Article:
Pets have a special place in the hearts of their owners. They provide affection and companionship, reducing stress levels and alleviating loneliness. For people forced to flee, a pet can be a vital source of comfort.
Here are some stories of refugees in Lebanon who have developed special relationships with cats far away from their homeland.
I have a cat called Basbous, and he has been with me for two months. I didn’t want to give him a clichéd name, I wanted to give him a special name – that’s why I chose Basbous. No-one here gives their cats this name.
Basbous likes to play with my toys and the dress I wear. He also likes to play with the rosary. I feed him mortadella, and his favourite food is chicken. Whenever I go out, he waits for me by the door, or follows me around the neighbourhood. And when I come back, he runs towards me and starts winding his tail around my legs and nuzzling me. I always miss him whenever I am out.
He is mostly attached to me and my mother. I feel like he is more than a friend, he is like my brother. If we go back to Syria, I want to take him with me.
– Leen*, 10, a Palestinian Syrian refugee in Lebanon
I decided to raise cats at home to make my two sons feel better. They suffer from mental health problems. Raising cats at home is expensive, but my children’s happiness is a priority for me, no matter how much it costs.
My son Nabil* is obsessed with animals – he would enjoy living in a jungle. He also wants me to get dogs for him, and once he asked me to get him a bear!
Raising kittens is more challenging than raising adult cats because the kittens need more care and attention. After raising a good number of cats, I have acquired a lot of experience. I watch YouTube videos about cats and birds. Once I had a competition with my neighbour here: he made an electronic egg hatcher and I made a manual one. Mine succeeded and his didn’t. I am fascinated by everything related to animals.
– Samira*, 35, a Syrian refugee in Lebanon
I love animals because I have no friends here. My cats are like my siblings. I enjoy playing with them, and they mean everything to me. It is different here in Lebanon from my homeland Syria. I have been through many things here, that’s why I cannot go and play with other children, and that’s why I like animals.
The cats follow me everywhere. I play with them with a string and ball, and give them a shower.
I had a white cat before, but he was stolen. I raised him from a kitten and used to feed him milk from a baby’s bottle. I cried so much when he was stolen. He was everything to me.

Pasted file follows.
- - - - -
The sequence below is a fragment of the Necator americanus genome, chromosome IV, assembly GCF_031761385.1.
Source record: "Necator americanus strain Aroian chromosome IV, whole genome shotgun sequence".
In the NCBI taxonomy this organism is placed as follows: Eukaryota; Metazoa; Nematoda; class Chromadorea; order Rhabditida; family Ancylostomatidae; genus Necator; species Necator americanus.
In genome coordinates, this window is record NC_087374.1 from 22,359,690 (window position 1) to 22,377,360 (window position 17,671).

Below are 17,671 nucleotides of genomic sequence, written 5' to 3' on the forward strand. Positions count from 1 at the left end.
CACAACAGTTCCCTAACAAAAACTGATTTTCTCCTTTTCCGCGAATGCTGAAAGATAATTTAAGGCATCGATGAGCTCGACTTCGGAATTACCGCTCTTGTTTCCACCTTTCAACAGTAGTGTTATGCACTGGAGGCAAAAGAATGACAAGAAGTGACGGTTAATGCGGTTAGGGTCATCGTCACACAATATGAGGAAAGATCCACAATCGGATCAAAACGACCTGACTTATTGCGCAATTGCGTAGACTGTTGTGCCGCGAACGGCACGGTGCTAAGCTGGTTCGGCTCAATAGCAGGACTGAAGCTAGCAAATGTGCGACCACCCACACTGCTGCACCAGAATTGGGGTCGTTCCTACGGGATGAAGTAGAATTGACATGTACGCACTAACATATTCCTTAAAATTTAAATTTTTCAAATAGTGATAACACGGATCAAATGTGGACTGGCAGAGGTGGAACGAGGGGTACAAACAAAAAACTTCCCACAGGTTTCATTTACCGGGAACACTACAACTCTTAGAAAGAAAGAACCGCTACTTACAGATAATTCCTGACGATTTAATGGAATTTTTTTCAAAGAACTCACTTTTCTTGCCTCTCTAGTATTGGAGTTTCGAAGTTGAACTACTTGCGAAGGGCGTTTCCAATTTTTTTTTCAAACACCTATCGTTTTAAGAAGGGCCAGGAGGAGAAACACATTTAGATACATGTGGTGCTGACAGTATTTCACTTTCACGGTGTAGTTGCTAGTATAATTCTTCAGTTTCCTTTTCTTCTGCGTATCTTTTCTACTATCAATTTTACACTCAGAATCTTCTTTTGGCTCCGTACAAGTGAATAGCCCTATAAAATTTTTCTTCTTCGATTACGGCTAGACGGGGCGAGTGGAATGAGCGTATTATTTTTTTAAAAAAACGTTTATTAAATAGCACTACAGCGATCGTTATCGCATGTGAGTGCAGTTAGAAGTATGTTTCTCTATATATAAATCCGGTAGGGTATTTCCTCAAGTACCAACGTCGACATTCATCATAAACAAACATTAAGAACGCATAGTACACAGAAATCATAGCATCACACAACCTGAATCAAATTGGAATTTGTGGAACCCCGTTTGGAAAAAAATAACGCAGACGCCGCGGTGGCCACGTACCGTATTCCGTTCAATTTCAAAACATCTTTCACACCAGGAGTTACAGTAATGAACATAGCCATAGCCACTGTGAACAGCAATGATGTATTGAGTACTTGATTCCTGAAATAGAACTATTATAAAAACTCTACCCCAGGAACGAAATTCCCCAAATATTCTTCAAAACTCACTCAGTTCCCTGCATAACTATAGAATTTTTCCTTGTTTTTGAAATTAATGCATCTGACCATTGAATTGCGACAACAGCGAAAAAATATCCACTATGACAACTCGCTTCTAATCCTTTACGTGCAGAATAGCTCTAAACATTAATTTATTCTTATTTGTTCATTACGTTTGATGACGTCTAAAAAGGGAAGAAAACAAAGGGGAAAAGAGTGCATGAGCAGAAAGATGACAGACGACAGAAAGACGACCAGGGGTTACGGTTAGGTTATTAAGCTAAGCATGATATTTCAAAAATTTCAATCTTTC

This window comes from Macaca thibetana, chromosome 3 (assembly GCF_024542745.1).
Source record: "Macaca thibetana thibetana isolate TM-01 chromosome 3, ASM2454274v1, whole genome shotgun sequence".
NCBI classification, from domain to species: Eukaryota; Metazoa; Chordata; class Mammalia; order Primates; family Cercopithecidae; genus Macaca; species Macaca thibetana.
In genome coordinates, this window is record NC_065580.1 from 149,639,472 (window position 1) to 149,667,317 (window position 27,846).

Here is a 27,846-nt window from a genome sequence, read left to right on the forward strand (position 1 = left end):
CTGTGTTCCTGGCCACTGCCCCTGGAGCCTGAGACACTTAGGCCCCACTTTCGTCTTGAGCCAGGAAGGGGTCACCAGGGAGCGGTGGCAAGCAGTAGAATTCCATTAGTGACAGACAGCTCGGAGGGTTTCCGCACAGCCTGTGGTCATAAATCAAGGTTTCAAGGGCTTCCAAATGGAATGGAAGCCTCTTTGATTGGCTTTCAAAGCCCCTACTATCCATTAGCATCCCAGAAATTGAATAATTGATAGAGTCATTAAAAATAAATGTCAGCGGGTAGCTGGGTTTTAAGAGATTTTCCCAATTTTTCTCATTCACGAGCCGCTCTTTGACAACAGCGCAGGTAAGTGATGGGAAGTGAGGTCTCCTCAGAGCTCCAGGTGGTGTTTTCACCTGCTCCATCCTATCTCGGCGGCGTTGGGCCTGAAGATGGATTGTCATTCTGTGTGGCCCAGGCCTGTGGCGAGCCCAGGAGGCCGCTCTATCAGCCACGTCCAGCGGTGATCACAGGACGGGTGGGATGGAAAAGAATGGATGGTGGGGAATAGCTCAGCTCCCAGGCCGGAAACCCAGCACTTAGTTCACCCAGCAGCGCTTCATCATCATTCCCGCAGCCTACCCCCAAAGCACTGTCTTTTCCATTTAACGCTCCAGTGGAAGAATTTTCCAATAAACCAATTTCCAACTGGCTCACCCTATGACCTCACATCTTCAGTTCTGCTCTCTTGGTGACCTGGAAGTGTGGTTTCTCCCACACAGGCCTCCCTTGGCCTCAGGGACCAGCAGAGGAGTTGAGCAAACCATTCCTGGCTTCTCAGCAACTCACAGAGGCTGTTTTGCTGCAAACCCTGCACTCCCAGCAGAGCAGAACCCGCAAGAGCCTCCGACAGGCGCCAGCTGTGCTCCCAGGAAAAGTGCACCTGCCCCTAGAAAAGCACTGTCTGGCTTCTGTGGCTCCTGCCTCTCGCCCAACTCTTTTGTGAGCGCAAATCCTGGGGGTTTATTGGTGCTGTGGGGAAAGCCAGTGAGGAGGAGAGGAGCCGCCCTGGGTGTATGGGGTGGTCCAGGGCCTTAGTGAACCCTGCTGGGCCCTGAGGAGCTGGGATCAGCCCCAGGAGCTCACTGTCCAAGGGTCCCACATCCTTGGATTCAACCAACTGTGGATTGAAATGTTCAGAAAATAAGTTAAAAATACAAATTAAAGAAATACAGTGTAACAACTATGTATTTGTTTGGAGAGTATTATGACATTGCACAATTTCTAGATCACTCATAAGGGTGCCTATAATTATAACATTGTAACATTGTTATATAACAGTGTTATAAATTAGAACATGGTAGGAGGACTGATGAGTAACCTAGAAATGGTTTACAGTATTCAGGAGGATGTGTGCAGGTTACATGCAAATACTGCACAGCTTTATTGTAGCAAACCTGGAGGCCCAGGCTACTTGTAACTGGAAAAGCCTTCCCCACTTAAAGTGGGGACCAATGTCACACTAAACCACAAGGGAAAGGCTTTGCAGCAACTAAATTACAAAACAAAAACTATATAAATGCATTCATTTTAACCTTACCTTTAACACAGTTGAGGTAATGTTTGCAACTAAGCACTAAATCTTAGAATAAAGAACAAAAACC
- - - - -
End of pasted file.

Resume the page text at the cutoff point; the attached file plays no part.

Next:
– Rami*, 13, a Syrian refugee in Lebanon
One night I was about to drive my car and I heard a cat meowing. It wouldn’t stop, so I got out of the car and saw my son, Ahmad*, attached to one of the tyres. I picked him up and took him home. The cat was warning me that something was wrong. She saved my son, and since then I have always raised cats.
I love them like my children and am very affectionate with them. It is something I can’t explain in words. I love taking care of them, feeding them and cleaning them. I consider it a charity deed – God rewards us by taking care of the cats. They are a part of my family and make me feel better emotionally.
If I go back to Syria, I will give them to someone I trust to take care of them. I don’t think I would be able to take them with me to Syria – crossing the borders with them would not be easy.
– Hashem*, 38, a Syrian refugee in Lebanon
I have two adult cats and five kittens. I raise them and I worry a lot about them. Especially the mother because she breastfeeds her kittens and gets hungry very quickly. I feed her and give her water. Whenever I find a cat on my way, I feed her and pet her.
When I wake up, the cats run toward me, so I feed them and pet them. I love taking care of them.
When I come back from school, they wait for me by the door and walk between my legs.
– Ahmad*, 10, a Syrian refugee in Lebanon
I raised Antar from a kitten. His mom gave birth to him in this building where I live, and now he is two years old. Whenever I go into the neighbourhood, he follows me. He eats whatever we cook, but he doesn’t like food with tomatoes. The neighbours here like him and get him food as well.
I am very attached to him. Some people complain that I raise a cat at home, saying that it is a dirty animal and will transfer diseases to me, but I don’t listen to them.
If I go back to Syria, I will leave him with my friend to take care of him. I don’t want to risk him being caught at the checkpoint. I will always remember him, and God will put other good people in his way to take care of him.
– Nawal*, 56, a Palestinian refugee in Lebanon
*Names have been changed for protection reasons.